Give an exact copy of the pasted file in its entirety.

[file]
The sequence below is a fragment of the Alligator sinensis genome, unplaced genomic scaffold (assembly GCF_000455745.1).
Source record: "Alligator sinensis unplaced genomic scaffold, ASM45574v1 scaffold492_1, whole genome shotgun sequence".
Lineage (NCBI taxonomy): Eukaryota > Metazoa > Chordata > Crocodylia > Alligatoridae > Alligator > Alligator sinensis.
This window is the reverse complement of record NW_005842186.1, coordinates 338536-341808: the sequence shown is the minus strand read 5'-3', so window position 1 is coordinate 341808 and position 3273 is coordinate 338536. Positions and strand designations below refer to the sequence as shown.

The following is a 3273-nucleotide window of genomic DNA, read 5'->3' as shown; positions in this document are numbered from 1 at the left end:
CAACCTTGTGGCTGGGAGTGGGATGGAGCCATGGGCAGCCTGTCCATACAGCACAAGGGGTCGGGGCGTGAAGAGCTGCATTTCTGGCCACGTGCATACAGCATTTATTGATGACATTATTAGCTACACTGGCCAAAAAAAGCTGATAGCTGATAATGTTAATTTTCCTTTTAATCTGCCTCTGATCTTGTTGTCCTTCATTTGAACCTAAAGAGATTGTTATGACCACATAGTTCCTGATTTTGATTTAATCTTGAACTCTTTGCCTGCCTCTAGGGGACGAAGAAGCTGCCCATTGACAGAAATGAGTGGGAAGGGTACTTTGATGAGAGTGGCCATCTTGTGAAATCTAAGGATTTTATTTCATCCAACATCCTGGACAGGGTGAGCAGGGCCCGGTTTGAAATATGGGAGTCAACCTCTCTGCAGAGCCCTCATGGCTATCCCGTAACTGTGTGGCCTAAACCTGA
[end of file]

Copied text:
The sequence below is a fragment of the Alligator sinensis genome, unplaced genomic scaffold (assembly GCF_000455745.1).
Source record: "Alligator sinensis unplaced genomic scaffold, ASM45574v1 scaffold492_1, whole genome shotgun sequence".
Lineage (NCBI taxonomy): Eukaryota > Metazoa > Chordata > Crocodylia > Alligatoridae > Alligator > Alligator sinensis.
This window is the reverse complement of record NW_005842186.1, coordinates 338536-341808: the sequence shown is the minus strand read 5'-3', so window position 1 is coordinate 341808 and position 3273 is coordinate 338536. Positions and strand designations below refer to the sequence as shown.

The following is a 3273-nucleotide window of genomic DNA, read 5'->3' as shown; positions in this document are numbered from 1 at the left end:
CAACCTTGTGGCTGGGAGTGGGATGGAGCCATGGGCAGCCTGTCCATACAGCACAAGGGGTCGGGGCGTGAAGAGCTGCATTTCTGGCCACGTGCATACAGCATTTATTGATGACATTATTAGCTACACTGGCCAAAAAAAGCTGATAGCTGATAATGTTAATTTTCCTTTTAATCTGCCTCTGATCTTGTTGTCCTTCATTTGAACCTAAAGAGATTGTTATGACCACATAGTTCCTGATTTTGATTTAATCTTGAACTCTTTGCCTGCCTCTAGGGGACGAAGAAGCTGCCCATTGACAGAAATGAGTGGGAAGGGTACTTTGATGAGAGTGGCCATCTTGTGAAATCTAAGGATTTTATTTCATCCAACATCCTGGACAGGGTGAGCAGGGCCCGGTTTGAAATATGGGAGTCAACCTCTCTGCAGAGCCCTCATGGCTATCCCGTAACTGTGTGGCCTAAACCTGA